‘Brace yourself for some bad news,” I told her. “I’m dying.” She didn’t look up from her screen. “We might not share the same definition of ‘bad news.’ ”
“No, really,” I insisted. “I’m dying. Probably Ebola. Caught it on the plane last week.”
“They don’t have Ebola in Toronto,” she replied. “You have a common cold.”
No, nothing that feels this bad could be a common cold. Sandpaper throat. Tear-gas eyes. A headache so splitting it should be nominated to the U.S. Supreme Court. I’d be lying on the couch, moaning in harmony with the dog, except the dog is dead. Lucky dog.
This can only mean one thing: God hates me. On Thanksgiving.
I try not to be bitter about this, as Thanksgiving is the one time of year when I make a point of counting my blessings. And, although my latest accounting shows me to have three fewer blessings than I know I deserve — our dishwasher is broken, the Canucks suck and I’m still saddled with a tiny 42-inch television, just like the pioneers — I have decided to be uncomplaining and humble. I’m kind of awesome that way.
With that in mind, here are some things for which I am grateful today.
• I am grateful for Thanksgiving dinner: Heaps of turkey, mounds of stuffing and mashed-potato mountains dotted with lakes of butter and rivers of rich gravy
• I am grateful for Pepto Bismol. And defibrillator paddles.
• I am thankful that, Ebola aside, I am in good health. I still have the eyes of a hawk. And the gall bladder of a grizzly. They’re for sale on eBay.
• I am grateful for cold medication that does not make you drowzzzzzzzzzzz….
• I am thankful for the inspiration provided by the runners in this morning’s marathon, half-marathon and 8K races in Victoria. I am even more grateful to be among the 365,000 people being inspired, not the 8,000 who are doing the inspiring.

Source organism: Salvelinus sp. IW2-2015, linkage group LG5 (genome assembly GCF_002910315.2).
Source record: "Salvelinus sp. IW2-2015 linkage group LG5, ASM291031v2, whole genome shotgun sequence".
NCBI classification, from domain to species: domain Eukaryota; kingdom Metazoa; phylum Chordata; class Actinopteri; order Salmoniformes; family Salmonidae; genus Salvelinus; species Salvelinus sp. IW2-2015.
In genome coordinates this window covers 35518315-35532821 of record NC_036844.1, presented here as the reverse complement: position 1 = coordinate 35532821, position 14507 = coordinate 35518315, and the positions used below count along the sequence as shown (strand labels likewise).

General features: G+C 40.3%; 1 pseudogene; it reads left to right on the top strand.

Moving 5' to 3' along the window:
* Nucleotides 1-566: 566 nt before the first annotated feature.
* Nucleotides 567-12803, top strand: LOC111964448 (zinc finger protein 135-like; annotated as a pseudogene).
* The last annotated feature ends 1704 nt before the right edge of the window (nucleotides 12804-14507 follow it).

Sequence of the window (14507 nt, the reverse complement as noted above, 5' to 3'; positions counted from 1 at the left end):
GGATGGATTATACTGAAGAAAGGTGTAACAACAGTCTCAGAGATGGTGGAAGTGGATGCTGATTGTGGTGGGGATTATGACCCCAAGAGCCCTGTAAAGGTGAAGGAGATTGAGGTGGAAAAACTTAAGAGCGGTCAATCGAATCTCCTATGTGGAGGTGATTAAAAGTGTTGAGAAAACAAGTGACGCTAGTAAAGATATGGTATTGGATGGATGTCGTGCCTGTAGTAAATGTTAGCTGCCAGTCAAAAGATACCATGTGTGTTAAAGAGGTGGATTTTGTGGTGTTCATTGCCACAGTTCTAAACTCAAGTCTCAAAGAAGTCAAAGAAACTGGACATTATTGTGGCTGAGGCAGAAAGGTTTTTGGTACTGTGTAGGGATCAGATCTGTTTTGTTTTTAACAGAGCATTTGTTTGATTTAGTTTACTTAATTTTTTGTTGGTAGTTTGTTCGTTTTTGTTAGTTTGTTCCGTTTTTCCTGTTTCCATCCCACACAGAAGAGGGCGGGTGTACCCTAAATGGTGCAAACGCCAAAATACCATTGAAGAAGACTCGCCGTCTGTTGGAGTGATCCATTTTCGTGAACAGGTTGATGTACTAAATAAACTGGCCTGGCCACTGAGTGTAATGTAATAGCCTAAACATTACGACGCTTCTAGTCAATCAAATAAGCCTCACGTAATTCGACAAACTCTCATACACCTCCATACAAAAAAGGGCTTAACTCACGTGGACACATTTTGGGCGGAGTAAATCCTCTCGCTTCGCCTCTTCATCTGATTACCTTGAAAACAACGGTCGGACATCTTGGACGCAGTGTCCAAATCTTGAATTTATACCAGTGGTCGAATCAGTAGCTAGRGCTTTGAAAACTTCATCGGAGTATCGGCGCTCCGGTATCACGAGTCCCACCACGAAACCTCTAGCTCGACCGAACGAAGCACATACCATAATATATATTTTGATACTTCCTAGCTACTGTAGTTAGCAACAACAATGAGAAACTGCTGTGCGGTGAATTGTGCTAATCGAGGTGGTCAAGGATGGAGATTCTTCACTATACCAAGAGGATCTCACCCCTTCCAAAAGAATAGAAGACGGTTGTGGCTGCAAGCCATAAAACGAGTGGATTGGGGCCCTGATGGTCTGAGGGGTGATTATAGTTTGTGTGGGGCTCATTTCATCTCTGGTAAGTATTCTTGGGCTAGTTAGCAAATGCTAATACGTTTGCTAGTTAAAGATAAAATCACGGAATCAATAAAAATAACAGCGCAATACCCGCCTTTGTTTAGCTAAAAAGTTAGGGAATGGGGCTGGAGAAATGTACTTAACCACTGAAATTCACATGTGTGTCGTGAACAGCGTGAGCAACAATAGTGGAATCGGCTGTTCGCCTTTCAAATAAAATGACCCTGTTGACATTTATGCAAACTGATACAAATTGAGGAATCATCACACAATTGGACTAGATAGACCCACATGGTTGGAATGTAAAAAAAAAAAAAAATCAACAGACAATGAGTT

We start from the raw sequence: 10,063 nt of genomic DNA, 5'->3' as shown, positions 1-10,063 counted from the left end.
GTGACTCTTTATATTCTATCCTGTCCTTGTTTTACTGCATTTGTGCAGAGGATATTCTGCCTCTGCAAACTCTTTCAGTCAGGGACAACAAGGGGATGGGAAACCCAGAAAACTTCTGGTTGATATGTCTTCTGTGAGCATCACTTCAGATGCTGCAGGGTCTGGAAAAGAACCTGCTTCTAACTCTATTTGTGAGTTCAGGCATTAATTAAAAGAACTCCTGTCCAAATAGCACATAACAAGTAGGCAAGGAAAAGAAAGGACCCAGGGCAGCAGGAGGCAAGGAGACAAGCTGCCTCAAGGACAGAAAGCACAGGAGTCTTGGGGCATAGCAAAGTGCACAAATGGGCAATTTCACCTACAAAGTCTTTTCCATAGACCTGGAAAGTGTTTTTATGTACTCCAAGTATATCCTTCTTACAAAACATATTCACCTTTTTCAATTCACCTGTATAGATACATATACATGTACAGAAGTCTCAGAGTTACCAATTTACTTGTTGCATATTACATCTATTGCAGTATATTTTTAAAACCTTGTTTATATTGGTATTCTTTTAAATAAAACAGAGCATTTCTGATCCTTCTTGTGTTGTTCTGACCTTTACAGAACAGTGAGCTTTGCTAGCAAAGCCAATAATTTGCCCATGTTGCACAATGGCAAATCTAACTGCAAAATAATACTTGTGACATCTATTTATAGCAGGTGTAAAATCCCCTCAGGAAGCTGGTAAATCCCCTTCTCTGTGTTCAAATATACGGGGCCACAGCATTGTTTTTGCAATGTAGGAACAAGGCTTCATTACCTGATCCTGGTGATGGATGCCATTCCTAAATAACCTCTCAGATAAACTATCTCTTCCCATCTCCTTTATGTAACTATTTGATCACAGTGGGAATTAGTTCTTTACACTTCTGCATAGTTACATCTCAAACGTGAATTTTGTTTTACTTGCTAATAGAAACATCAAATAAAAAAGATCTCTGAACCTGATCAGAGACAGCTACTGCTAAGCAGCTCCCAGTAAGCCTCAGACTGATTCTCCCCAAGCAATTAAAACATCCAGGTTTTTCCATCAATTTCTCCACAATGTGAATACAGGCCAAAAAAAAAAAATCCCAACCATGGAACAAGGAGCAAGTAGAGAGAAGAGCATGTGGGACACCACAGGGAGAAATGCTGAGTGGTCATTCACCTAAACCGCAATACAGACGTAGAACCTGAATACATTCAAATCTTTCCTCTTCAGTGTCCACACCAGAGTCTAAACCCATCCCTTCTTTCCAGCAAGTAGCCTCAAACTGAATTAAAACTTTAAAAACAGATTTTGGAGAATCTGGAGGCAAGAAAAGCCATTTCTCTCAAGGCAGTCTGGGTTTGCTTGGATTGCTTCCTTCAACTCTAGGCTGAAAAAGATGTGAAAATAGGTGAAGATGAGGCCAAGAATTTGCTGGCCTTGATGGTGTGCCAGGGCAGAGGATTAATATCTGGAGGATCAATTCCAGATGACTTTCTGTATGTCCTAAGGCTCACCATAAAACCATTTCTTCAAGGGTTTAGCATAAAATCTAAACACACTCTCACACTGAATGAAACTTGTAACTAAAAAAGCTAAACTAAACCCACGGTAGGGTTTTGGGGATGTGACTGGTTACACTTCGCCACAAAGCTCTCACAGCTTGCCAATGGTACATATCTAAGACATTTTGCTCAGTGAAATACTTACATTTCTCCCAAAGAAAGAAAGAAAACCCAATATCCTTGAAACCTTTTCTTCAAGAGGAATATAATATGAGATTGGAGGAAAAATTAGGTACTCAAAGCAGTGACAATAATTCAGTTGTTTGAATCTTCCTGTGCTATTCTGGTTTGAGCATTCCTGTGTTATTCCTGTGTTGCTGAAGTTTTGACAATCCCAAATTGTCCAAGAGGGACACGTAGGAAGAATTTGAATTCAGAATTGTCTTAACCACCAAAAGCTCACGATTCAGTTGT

• I am grateful to reside in a city that’s such a great place to be that no one can afford to live here. Any more attractive and it will become a ghost town.
• I am grateful that someone with a quirky sense of humour scheduled the Oct. 20 civic elections for three days after the legalization of marijuana. So is mayor-in-waiting Seth Rogen.
• I am grateful that I am not the buyer who paid $1.4 million US for a piece by anonymous British graffiti artist Banksy on Friday, only to see it self-destruct moments after auction.
• Speaking of self-destruction, I am grateful I don’t live in Trumpistan.
• But I will complain about Canada anyway, because that’s what we do in the Great Whine North.
That is, Canada ranks fifth in the Paris-based Organization for Economic Co-operation and Development’s latest Better Life Index, which rates countries on everything from disposable income to housing.
The Reputation Institute, which measures how nations are viewed by others, places us seventh. We are eighth on the British Legatum Institute’s Prosperity Index, which uses such indicators as health, personal freedom, education and safety. The United Nations’ 2018 Human Development Index ranks Canada the 12th best country on Earth.
Now, 12th place might be fine for those countries where they’re just happy to make the playoffs, where terms such as freedom and second helping and rescue dog and bike lane crisis are rarely heard, but in a perennial cup contender like Canada — the New York Yankees of nationhood — we have higher expectations, assume certain benefits (out-of-season produce in the grocery stores, Bluetooth dog collars, the latest iWhatever, the right to go off our nuts when the Wi-Fi is slow) as our birthright. Really, God is going to have to do better if He wants to reassure us that He loves us more than less-deserving people.
• I am thankful that should life in 12th-place Canada grow too disillusioning, I am free to move to war-torn Yemen, which ranked 178th on the Human Development Index, 12 spots from the bottom.
• As always, I am grateful for my raging sense of entitlement, without which I would have no sense at all.